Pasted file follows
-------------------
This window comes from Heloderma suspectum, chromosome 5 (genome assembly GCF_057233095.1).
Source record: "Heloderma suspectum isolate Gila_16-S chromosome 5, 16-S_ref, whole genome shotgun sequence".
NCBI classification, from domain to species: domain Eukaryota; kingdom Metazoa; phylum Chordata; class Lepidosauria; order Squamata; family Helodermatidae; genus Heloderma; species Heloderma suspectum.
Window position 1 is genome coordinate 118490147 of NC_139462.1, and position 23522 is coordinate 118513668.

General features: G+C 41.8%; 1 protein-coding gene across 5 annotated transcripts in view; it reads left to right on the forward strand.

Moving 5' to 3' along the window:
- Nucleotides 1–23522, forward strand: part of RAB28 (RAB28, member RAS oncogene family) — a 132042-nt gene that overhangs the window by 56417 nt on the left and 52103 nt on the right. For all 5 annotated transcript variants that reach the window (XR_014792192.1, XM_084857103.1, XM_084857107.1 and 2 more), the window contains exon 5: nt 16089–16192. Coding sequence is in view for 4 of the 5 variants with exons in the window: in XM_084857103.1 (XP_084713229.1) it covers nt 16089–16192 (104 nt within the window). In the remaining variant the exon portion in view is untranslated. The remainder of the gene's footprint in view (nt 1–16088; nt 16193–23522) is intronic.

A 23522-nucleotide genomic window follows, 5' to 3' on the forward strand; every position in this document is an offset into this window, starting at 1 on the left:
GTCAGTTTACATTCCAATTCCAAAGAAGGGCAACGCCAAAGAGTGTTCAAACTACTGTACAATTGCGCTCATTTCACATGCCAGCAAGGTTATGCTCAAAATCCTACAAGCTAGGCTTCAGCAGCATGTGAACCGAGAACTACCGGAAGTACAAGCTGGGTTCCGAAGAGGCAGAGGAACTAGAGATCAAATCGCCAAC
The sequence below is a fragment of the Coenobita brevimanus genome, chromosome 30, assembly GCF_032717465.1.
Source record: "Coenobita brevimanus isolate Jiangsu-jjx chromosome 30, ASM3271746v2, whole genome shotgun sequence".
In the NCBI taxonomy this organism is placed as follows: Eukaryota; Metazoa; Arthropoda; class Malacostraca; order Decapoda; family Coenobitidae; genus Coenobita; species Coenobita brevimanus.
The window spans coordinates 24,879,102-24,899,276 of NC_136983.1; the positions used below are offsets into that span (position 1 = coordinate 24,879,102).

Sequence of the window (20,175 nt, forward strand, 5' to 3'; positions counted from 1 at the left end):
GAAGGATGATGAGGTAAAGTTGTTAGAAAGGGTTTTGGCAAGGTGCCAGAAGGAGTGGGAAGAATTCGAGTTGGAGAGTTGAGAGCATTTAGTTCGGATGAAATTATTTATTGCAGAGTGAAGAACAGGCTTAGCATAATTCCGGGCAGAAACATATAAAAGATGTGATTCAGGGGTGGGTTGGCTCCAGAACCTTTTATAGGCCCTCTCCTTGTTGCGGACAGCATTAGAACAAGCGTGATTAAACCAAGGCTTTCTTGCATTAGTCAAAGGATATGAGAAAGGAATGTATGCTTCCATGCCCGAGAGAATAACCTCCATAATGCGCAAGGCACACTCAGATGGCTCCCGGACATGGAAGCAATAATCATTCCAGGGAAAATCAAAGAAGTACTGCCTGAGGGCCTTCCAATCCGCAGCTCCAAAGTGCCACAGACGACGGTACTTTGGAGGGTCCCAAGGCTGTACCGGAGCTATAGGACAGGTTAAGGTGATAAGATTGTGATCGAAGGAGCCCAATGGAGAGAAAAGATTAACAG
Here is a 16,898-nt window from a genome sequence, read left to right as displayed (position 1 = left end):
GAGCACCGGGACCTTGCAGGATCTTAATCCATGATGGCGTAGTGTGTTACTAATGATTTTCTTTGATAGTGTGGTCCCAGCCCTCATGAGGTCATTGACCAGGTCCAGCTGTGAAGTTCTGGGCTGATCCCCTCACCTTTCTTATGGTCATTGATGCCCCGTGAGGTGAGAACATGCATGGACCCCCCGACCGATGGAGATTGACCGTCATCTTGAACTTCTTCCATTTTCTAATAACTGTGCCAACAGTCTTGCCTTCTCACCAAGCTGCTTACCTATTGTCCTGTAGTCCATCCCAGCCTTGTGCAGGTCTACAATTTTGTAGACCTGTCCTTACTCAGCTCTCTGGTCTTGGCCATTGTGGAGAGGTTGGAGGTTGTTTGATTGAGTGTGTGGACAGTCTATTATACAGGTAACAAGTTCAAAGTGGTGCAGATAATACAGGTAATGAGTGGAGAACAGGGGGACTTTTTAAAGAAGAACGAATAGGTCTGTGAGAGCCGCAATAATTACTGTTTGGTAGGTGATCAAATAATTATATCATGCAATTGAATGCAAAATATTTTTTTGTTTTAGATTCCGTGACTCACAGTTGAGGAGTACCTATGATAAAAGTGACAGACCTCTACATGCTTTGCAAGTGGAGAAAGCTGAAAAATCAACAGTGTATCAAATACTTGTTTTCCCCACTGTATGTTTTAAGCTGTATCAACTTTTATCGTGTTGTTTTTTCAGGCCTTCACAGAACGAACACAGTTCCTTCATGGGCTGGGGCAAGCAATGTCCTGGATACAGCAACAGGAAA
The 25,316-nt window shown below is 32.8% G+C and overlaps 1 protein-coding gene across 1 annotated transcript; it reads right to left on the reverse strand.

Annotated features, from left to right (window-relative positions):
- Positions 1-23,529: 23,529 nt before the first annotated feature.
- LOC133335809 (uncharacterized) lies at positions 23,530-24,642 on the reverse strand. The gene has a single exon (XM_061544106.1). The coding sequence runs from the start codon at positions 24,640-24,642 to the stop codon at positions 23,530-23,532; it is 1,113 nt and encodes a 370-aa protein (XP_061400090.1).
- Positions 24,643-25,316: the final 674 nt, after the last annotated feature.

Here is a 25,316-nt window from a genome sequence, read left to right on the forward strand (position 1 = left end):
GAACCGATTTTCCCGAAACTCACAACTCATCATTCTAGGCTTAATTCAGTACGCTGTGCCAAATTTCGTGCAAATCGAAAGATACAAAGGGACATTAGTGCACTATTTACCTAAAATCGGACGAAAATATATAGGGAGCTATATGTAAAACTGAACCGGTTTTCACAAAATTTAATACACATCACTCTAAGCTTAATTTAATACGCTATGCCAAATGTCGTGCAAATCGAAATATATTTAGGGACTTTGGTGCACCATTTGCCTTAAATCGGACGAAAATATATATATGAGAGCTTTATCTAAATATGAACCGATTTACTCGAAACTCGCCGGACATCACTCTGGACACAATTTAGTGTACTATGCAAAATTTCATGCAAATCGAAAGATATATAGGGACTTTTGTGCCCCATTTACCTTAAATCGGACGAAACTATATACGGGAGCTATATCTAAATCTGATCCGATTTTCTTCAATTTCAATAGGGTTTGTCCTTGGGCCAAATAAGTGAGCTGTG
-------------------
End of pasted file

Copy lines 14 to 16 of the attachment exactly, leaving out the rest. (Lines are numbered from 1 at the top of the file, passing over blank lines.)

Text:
Sequence of the window (20,175 nt, forward strand, 5' to 3'; positions counted from 1 at the left end):
GAAGGATGATGAGGTAAAGTTGTTAGAAAGGGTTTTGGCAAGGTGCCAGAAGGAGTGGGAAGAATTCGAGTTGGAGAGTTGAGAGCATTTAGTTCGGATGAAATTATTTATTGCAGAGTGAAGAACAGGCTTAGCATAATTCCGGGCAGAAACATATAAAAGATGTGATTCAGGGGTGGGTTGGCTCCAGAACCTTTTATAGGCCCTCTCCTTGTTGCGGACAGCATTAGAACAAGCGTGATTAAACCAAGGCTTTCTTGCATTAGTCAAAGGATATGAGAAAGGAATGTATGCTTCCATGCCCGAGAGAATAACCTCCATAATGCGCAAGGCACACTCAGATGGCTCCCGGACATGGAAGCAATAATCATTCCAGGGAAAATCAAAGAAGTACTGCCTGAGGGCCTTCCAATCCGCAGCTCCAAAGTGCCACAGACGACGGTACTTTGGAGGGTCCCAAGGCTGTACCGGAGCTATAGGACAGGTTAAGGTGATAAGATTGTGATCGAAGGAGCCCAATGGAGAGAAAAGATTAACAG
Here is a 16,898-nt window from a genome sequence, read left to right as displayed (position 1 = left end):